6. The Steel House in Ransom Canyon, Texas:

Images via robertbruno.com

Images via robertbruno.com

Tucked away in Ransom Canyon, just a bit away from Lubbock, Texas, sits a giant, brown, metal house. Designed by Robert Bruno, this house has been 23 years in the making. He used more than 110 tons of steel to build his dream home, no comment on how much he paid the welders.

7. 2260 Sunset Plaza Drive in Los Angeles, California:

Images via trulia.com

Images via trulia.com

This place is almost like Future Barbie’s Dream Home. I can’t even take this place in looking at the photos but the house has 7 bedrooms, 8 baths, a full home theater, a library, a dance studio, extensive wine storage, a Koi pond, a gym, and a separate guest house. The place was designed by architect Lawrence Grey and is composed almost completely of concrete, steel, and glass. In 2012, the place sold for over $7,000,000. I wonder if Koi were included in the price.

8. Monolithic Dome Homes:

Images via monolithic.com

Images via monolithic.com

The Monolithic Company has a method to its crazy, round madness. The homes are designed to be very sturdy. They are so sturdy, in fact, that they meet the Federal Emergency Management Agency’s (FEMA) requirement for “near-absolute protection,” including from F5 tornados and F5 hurricanes. Naturally, they are great for places like Florida, and all of the ones built survived Hurricane Katrina. The houses are also resistant for earthquakes and fires. You can even DIY one and buy the plans from Monolithic. Now that is some serious dedication to doing it yourself.

9. HimmelHaus in Venice, California:

Coop Himmelblau is an internationally acclaimed Austrian architectural design firm (with the most Austrian name). However, this magnificent home is stateside in Venice, California, which is just a short hop from me. Like many of the above futuristic homes, this building is metal, concrete, and glass and is known for its deconstructed, angular style. This is one of the more UFO-looking houses, it sort of reminds me of the shape of a spaceship right before launch.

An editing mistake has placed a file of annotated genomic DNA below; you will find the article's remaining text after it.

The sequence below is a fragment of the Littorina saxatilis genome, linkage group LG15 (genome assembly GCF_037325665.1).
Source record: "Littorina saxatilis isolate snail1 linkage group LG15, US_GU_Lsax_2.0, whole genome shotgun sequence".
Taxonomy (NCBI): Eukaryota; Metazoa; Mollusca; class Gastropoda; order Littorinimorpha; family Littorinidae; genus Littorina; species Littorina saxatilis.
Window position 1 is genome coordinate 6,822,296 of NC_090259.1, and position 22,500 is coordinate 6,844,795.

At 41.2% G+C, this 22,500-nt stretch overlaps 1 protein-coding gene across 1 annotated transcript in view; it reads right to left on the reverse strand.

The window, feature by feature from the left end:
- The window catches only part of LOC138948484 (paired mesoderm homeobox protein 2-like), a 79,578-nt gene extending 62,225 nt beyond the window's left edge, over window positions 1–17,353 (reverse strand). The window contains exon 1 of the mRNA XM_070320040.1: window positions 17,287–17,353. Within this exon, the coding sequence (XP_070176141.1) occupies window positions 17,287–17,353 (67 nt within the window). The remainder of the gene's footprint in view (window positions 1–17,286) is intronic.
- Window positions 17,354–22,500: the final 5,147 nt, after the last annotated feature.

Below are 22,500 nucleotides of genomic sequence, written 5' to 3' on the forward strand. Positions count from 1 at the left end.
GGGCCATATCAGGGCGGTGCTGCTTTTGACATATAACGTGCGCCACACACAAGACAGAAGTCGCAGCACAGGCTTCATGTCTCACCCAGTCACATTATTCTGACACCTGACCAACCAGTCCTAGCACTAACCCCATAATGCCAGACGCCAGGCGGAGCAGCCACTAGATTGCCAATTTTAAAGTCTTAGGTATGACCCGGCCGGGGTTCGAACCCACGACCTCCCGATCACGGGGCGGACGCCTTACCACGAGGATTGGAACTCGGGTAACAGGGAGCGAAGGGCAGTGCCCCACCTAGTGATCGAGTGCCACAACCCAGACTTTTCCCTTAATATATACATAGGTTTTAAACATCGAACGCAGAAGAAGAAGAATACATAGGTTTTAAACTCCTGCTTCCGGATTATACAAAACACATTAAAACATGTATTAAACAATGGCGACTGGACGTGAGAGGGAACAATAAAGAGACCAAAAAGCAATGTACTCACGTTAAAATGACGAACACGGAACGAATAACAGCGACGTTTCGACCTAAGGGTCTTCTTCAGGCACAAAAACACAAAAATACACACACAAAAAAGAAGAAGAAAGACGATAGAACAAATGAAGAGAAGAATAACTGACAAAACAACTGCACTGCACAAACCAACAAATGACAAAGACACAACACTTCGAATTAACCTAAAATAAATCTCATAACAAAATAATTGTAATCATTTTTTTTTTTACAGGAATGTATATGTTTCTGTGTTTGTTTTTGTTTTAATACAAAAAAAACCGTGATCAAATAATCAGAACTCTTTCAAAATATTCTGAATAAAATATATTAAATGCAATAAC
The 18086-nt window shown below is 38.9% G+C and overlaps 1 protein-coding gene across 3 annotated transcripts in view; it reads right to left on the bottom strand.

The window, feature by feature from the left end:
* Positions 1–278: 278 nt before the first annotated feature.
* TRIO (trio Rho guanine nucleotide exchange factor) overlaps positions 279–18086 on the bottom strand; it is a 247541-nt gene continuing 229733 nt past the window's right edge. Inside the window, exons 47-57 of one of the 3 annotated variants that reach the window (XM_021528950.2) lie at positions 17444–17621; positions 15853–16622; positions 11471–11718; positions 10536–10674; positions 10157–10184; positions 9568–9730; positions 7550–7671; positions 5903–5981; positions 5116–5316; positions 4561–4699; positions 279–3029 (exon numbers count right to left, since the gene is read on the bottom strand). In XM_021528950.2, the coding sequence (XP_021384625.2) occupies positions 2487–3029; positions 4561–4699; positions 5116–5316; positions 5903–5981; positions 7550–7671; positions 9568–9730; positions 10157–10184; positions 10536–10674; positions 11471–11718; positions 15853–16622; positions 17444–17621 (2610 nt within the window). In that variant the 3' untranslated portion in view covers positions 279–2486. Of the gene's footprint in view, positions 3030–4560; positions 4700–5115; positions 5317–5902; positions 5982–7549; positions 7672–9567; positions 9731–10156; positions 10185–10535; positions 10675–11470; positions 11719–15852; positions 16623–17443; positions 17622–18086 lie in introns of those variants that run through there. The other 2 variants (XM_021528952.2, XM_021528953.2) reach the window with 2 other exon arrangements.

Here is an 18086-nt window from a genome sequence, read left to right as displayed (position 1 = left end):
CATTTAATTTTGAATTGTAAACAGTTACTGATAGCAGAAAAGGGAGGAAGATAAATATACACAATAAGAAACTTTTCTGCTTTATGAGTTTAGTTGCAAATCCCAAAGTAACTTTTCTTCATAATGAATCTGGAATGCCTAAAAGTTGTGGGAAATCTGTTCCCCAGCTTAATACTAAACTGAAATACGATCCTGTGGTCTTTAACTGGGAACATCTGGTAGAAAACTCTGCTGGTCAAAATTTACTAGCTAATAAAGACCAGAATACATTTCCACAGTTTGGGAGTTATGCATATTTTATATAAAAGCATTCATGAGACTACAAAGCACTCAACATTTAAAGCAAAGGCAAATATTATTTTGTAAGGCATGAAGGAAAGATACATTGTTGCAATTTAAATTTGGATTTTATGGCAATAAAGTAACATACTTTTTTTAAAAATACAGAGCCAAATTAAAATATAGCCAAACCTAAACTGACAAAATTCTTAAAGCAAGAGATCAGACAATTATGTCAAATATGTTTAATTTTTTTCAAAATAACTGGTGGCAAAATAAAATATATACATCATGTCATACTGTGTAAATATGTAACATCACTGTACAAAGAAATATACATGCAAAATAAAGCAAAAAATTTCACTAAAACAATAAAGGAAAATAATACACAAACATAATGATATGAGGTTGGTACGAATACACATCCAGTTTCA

10. The Brenton House in Boulder, Colorado:

Images of outside views via strangebuildings.thegrumpyoldlimey.com and interior images via autrecarnetdejimidi.wordpress.com

Images of outside views via strangebuildings.thegrumpyoldlimey.com and interior images via autrecarnetdejimidi.wordpress.com

There are actually quite a few houses designed by Charles A. Haertling in Boulder, many of which have been designated “Landmark Homes.” They are all very different in structure and size, but all very strange looking. The one above is known as the “Mushroom House” and you can tell by the interior pictures that it’s a little dated. It actually appeared in Woody Allen’s 1973 sci-fi film Sleeper. He looked to famed architects Frank Lloyd Wright and Bruce Goff and combined elements of modernism and organic architecture for inspiration on all of his Usonian-style homes. I know it was exciting when weed was legalized in Colorado recently, but apparently mushrooms have been around for a while!

What do you think?